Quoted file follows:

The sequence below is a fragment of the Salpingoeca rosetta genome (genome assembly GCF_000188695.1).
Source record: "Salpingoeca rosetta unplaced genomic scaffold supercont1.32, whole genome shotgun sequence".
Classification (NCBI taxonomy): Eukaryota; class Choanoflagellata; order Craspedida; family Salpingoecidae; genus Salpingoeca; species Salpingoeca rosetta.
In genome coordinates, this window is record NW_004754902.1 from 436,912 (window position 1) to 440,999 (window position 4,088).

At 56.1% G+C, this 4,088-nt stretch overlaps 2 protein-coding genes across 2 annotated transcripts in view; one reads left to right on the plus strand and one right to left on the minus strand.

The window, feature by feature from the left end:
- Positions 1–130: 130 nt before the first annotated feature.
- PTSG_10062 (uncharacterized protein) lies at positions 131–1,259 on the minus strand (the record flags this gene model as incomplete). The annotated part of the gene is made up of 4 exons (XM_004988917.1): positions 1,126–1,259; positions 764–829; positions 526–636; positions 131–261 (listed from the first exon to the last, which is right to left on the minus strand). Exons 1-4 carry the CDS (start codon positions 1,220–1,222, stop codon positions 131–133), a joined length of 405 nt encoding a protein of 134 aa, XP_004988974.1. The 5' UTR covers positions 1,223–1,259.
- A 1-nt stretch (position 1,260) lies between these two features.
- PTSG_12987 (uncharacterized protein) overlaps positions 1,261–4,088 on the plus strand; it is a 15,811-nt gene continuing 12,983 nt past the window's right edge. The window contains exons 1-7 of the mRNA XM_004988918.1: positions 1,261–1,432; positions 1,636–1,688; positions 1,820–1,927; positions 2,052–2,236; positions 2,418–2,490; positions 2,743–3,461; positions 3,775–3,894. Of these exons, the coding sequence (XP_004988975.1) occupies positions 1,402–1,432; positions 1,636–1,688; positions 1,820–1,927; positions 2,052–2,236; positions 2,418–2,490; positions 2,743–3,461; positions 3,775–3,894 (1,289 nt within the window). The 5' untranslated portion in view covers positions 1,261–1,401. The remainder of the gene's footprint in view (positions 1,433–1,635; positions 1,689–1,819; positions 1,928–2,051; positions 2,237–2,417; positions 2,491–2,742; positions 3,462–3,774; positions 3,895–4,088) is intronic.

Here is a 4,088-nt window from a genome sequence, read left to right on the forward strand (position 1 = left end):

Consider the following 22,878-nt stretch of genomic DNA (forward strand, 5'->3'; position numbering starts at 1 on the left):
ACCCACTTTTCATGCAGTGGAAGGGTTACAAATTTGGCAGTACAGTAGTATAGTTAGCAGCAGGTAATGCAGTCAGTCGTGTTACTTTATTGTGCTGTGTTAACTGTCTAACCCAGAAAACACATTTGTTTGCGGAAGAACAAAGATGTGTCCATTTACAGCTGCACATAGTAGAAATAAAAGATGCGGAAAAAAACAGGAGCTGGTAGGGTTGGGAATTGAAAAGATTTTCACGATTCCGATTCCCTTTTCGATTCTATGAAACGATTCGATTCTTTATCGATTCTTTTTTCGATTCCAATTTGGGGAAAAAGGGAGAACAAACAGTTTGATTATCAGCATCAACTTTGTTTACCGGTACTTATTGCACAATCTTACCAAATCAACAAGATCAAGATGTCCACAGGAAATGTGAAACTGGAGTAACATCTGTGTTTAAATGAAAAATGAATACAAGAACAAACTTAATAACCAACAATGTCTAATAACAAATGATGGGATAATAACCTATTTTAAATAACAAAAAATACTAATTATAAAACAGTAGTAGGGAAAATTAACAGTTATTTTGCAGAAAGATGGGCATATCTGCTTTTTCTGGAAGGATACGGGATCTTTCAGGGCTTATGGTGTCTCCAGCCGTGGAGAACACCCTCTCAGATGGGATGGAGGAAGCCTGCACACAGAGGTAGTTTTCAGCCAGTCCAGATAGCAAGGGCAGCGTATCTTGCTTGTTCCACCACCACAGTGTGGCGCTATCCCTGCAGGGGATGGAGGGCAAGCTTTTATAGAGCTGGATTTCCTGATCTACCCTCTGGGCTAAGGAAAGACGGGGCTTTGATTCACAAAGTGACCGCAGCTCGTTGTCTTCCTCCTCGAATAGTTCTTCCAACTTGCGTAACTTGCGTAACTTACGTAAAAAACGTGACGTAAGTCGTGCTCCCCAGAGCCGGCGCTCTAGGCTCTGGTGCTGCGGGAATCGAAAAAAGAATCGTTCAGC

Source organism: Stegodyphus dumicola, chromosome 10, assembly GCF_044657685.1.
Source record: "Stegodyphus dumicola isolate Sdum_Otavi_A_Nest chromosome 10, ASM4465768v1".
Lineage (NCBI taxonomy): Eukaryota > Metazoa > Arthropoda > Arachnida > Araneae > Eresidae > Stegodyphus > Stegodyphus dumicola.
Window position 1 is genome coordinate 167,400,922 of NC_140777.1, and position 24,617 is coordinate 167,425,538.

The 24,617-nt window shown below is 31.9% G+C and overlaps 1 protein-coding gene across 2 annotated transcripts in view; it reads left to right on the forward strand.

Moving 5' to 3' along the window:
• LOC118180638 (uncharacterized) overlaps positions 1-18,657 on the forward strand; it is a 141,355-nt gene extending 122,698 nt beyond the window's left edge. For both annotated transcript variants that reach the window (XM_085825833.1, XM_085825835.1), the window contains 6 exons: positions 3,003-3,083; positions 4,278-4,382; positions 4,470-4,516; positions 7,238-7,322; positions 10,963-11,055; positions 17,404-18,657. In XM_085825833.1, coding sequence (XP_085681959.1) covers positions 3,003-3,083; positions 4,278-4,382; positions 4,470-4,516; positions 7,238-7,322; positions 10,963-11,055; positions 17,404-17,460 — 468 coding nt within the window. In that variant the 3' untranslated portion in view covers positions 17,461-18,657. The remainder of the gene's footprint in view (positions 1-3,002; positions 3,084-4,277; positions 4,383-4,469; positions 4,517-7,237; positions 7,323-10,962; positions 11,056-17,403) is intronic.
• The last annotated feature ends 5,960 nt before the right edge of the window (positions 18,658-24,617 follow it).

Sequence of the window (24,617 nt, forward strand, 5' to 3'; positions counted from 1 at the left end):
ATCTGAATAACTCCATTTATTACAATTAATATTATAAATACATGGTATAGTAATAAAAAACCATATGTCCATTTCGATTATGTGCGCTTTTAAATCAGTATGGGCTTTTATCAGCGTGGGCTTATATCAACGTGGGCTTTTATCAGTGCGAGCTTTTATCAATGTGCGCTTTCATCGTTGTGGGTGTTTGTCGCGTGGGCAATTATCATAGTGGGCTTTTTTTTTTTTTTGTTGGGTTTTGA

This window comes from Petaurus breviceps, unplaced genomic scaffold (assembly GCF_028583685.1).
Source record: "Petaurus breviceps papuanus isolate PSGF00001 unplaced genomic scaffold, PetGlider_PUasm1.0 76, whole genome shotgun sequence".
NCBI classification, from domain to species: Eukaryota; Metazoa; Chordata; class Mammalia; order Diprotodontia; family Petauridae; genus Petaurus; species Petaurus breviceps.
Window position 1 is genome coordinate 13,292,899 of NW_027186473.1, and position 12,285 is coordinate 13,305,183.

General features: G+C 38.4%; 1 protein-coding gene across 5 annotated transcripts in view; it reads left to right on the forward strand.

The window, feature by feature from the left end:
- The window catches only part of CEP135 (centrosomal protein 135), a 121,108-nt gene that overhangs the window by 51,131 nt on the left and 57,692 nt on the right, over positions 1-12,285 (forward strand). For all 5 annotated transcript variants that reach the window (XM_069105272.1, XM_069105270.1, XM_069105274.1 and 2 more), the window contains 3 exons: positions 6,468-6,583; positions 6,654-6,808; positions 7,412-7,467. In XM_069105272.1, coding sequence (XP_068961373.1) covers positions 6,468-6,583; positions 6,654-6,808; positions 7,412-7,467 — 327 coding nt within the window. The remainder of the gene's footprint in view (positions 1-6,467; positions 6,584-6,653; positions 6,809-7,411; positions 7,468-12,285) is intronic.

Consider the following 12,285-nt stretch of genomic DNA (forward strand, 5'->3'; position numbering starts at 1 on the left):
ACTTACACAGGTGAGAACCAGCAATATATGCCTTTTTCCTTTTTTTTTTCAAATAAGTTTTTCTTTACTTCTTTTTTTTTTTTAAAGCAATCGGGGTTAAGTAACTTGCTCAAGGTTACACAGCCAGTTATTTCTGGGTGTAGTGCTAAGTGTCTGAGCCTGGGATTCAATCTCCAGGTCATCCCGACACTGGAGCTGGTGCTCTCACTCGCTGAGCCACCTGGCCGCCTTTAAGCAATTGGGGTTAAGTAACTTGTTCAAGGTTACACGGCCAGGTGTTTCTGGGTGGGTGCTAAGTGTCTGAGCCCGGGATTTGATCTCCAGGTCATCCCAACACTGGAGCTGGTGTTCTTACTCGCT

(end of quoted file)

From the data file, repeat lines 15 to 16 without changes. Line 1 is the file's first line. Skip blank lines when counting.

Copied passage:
Source record: "Stegodyphus dumicola isolate Sdum_Otavi_A_Nest chromosome 10, ASM4465768v1".
Lineage (NCBI taxonomy): Eukaryota > Metazoa > Arthropoda > Arachnida > Araneae > Eresidae > Stegodyphus > Stegodyphus dumicola.